This warm portrait of the legendary Native American activist showed how she raised the consciousness of LBJ-era Washington politicians appallingly clueless about conditions in the Native American community.  As the film reveals that Harris promoted the then unique concept of tribal sovereignty (among other successes), Harris’ vision of utilizing globalization to unite indigenous peoples around the world gives hope that the harms created by crushing Native American societies will ultimately be repaired.

***

Those who prefer their political change to be accomplished via violent rebellion will gravitate to John Jota Leanos’ “Frontera! Revolt And Rebellion On The Rio Grande.”  Tribal mythology, snarky humor, and even political rap bring to life the struggle of the Rio Grande’s Native Americans against the Spaniards’ use of the sword and the cross to crush their resistance.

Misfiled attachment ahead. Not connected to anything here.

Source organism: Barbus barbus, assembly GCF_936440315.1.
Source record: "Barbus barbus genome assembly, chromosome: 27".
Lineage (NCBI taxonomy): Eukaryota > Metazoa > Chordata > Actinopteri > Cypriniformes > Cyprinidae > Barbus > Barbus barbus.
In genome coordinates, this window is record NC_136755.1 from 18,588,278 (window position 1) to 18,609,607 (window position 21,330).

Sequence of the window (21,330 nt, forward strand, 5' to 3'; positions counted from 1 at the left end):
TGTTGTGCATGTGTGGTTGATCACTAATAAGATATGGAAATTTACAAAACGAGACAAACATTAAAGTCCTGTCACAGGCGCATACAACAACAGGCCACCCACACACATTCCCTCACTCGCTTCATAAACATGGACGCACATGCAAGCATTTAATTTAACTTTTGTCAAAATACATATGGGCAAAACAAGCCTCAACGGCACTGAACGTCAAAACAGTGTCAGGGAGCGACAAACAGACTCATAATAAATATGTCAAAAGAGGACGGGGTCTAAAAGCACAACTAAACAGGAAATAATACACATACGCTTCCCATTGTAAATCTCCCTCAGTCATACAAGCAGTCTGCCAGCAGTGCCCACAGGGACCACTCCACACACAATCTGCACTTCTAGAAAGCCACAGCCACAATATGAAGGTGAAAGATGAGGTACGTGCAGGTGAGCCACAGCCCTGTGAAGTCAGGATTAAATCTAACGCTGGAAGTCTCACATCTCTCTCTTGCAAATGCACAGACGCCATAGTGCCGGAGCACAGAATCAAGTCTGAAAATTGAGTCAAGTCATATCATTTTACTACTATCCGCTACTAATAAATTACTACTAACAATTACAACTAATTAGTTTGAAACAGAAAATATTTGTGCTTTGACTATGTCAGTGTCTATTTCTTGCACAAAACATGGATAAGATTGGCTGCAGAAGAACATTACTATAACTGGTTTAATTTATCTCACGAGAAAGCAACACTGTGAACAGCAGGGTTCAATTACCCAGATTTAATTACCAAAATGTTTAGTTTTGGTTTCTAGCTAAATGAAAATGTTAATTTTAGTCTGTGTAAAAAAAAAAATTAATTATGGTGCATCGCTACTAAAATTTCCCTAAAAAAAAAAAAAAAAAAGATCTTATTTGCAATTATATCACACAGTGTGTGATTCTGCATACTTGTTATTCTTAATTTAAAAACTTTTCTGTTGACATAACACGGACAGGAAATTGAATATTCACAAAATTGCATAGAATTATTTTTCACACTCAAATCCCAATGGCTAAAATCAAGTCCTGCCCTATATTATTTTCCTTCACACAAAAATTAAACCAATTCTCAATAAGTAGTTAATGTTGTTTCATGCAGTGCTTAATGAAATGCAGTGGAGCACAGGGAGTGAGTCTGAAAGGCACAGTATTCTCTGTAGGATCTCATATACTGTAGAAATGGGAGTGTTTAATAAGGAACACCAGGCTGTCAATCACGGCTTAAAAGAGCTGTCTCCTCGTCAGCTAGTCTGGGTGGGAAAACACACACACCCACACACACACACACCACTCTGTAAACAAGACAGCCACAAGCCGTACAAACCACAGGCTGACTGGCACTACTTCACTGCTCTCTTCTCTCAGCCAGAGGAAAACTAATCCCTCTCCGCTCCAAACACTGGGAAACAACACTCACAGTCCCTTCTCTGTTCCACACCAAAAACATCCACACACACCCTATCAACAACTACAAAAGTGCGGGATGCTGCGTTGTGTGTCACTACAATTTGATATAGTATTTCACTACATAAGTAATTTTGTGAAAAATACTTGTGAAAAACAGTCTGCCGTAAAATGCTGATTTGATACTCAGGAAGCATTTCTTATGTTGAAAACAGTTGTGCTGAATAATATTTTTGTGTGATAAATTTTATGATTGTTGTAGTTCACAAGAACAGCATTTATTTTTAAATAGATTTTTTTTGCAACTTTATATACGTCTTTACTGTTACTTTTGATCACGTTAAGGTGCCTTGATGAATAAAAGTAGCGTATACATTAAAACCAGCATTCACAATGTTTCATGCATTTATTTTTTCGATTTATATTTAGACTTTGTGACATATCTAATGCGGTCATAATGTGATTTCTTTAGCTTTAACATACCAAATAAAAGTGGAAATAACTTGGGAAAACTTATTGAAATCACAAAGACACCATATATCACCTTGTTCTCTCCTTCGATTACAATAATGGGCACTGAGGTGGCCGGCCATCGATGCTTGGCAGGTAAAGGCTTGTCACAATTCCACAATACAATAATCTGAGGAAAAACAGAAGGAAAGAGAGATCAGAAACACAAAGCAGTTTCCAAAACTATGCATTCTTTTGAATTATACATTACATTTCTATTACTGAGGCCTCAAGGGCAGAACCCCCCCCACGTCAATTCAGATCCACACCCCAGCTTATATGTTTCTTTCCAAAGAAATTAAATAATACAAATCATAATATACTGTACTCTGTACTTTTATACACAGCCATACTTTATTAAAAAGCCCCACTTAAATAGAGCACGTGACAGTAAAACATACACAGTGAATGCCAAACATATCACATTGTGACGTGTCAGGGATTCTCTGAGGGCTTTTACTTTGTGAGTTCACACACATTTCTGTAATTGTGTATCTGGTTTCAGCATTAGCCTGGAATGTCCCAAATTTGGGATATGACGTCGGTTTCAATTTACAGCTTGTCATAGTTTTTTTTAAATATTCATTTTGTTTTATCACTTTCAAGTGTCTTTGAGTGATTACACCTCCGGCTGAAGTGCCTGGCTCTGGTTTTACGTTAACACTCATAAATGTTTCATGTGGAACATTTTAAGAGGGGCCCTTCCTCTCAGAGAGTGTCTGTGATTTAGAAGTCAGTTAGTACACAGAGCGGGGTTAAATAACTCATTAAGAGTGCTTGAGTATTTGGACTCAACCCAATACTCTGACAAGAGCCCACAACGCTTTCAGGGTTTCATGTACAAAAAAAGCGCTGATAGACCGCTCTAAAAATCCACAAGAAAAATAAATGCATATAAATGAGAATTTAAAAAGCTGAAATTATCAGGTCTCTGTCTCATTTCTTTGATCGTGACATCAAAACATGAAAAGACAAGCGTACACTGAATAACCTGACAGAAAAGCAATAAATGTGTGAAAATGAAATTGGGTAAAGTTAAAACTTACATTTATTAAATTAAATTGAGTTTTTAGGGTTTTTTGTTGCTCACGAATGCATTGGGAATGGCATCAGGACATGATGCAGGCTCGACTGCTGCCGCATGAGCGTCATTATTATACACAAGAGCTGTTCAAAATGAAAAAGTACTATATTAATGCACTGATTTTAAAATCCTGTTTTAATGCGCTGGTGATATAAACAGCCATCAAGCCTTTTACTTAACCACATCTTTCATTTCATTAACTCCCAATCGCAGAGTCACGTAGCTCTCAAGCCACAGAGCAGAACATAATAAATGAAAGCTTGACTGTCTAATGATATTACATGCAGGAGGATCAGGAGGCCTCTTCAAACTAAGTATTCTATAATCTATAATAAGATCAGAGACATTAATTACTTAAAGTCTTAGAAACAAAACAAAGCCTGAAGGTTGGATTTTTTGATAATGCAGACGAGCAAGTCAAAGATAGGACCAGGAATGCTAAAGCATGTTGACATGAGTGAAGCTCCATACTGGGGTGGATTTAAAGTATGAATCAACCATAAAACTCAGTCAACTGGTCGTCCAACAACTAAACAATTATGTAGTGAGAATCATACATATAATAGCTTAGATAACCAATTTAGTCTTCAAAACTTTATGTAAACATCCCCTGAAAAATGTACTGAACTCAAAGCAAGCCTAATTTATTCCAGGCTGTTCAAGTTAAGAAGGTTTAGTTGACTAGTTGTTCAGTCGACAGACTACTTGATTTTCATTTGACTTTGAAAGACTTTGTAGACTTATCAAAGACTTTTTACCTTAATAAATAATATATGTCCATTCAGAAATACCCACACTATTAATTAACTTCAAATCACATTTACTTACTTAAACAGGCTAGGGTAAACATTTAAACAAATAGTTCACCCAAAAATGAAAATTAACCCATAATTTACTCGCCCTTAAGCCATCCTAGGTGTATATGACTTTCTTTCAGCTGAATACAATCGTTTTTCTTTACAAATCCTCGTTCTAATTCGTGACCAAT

The triumph of Native American tribes over Spanish oppression is always worth celebrating.  However, such stylistic touches as having one narrator be a woman in an Indian casino can’t overcome the short’s ultimate blandness.

***

White-Native American conflict also exists in Jennifer Cororan’s drama “She Sings To The Stars.”  Yet a far less violent resolution ends that clash.

Grandmotherly Mabel’s desert solitude is interrupted by the arrival of two men.  A car breakdown strands down on his luck stage magician Lyle. Third, Mabel’s grandson, wants to move away from his small desert town yet feels guilty leaving his grandmother behind.

Mabel’s laconic nature hides a spirit tapped into the universe’s higher mysteries.  One could believe her titular singing brings out the stars at night.